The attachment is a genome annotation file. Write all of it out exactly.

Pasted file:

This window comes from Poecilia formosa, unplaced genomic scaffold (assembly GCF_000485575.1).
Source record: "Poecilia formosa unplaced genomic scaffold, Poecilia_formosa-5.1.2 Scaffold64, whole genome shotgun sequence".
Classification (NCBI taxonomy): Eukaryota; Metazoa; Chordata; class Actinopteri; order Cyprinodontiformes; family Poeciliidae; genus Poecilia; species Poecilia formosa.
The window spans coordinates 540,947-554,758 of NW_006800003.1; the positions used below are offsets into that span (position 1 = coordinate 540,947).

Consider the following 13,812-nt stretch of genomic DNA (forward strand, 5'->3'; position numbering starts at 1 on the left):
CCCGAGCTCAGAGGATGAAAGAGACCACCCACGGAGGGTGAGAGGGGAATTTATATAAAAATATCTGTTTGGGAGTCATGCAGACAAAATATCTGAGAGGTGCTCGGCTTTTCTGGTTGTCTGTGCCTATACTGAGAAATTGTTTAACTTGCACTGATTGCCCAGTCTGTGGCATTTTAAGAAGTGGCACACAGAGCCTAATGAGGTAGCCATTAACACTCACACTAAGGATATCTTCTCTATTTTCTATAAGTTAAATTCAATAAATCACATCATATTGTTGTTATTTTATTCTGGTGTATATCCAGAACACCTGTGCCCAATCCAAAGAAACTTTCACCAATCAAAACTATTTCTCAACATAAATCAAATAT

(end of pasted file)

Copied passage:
This window comes from Poecilia formosa, unplaced genomic scaffold (assembly GCF_000485575.1).
Source record: "Poecilia formosa unplaced genomic scaffold, Poecilia_formosa-5.1.2 Scaffold64, whole genome shotgun sequence".
Classification (NCBI taxonomy): Eukaryota; Metazoa; Chordata; class Actinopteri; order Cyprinodontiformes; family Poeciliidae; genus Poecilia; species Poecilia formosa.
The window spans coordinates 540,947-554,758 of NW_006800003.1; the positions used below are offsets into that span (position 1 = coordinate 540,947).

Consider the following 13,812-nt stretch of genomic DNA (forward strand, 5'->3'; position numbering starts at 1 on the left):
CCCGAGCTCAGAGGATGAAAGAGACCACCCACGGAGGGTGAGAGGGGAATTTATATAAAAATATCTGTTTGGGAGTCATGCAGACAAAATATCTGAGAGGTGCTCGGCTTTTCTGGTTGTCTGTGCCTATACTGAGAAATTGTTTAACTTGCACTGATTGCCCAGTCTGTGGCATTTTAAGAAGTGGCACACAGAGCCTAATGAGGTAGCCATTAACACTCACACTAAGGATATCTTCTCTATTTTCTATAAGTTAAATTCAATAAATCACATCATATTGTTGTTATTTTATTCTGGTGTATATCCAGAACACCTGTGCCCAATCCAAAGAAACTTTCACCAATCAAAACTATTTCTCAACATAAATCAAATAT